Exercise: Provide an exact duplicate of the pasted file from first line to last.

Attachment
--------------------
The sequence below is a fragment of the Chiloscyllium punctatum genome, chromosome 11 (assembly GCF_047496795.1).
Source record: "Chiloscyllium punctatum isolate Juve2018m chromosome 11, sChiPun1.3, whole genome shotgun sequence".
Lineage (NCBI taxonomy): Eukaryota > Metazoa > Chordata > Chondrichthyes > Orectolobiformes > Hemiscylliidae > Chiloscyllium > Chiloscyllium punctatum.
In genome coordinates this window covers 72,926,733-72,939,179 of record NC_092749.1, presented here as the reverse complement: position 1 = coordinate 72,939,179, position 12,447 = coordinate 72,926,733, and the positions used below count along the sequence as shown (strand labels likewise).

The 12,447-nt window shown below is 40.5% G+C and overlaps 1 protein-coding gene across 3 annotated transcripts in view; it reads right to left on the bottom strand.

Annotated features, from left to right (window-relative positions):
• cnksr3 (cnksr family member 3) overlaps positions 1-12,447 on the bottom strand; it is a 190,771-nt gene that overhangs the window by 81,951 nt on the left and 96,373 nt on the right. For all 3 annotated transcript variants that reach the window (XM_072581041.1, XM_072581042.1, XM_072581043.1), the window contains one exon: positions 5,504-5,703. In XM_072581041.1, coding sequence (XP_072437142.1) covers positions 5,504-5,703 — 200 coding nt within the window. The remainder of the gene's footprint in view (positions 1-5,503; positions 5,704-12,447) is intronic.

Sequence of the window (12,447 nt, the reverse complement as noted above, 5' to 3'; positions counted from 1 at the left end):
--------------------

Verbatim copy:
The sequence below is a fragment of the Chiloscyllium punctatum genome, chromosome 11 (assembly GCF_047496795.1).
Source record: "Chiloscyllium punctatum isolate Juve2018m chromosome 11, sChiPun1.3, whole genome shotgun sequence".
Lineage (NCBI taxonomy): Eukaryota > Metazoa > Chordata > Chondrichthyes > Orectolobiformes > Hemiscylliidae > Chiloscyllium > Chiloscyllium punctatum.
In genome coordinates this window covers 72,926,733-72,939,179 of record NC_092749.1, presented here as the reverse complement: position 1 = coordinate 72,939,179, position 12,447 = coordinate 72,926,733, and the positions used below count along the sequence as shown (strand labels likewise).

The 12,447-nt window shown below is 40.5% G+C and overlaps 1 protein-coding gene across 3 annotated transcripts in view; it reads right to left on the bottom strand.

Annotated features, from left to right (window-relative positions):
• cnksr3 (cnksr family member 3) overlaps positions 1-12,447 on the bottom strand; it is a 190,771-nt gene that overhangs the window by 81,951 nt on the left and 96,373 nt on the right. For all 3 annotated transcript variants that reach the window (XM_072581041.1, XM_072581042.1, XM_072581043.1), the window contains one exon: positions 5,504-5,703. In XM_072581041.1, coding sequence (XP_072437142.1) covers positions 5,504-5,703 — 200 coding nt within the window. The remainder of the gene's footprint in view (positions 1-5,503; positions 5,704-12,447) is intronic.

Sequence of the window (12,447 nt, the reverse complement as noted above, 5' to 3'; positions counted from 1 at the left end):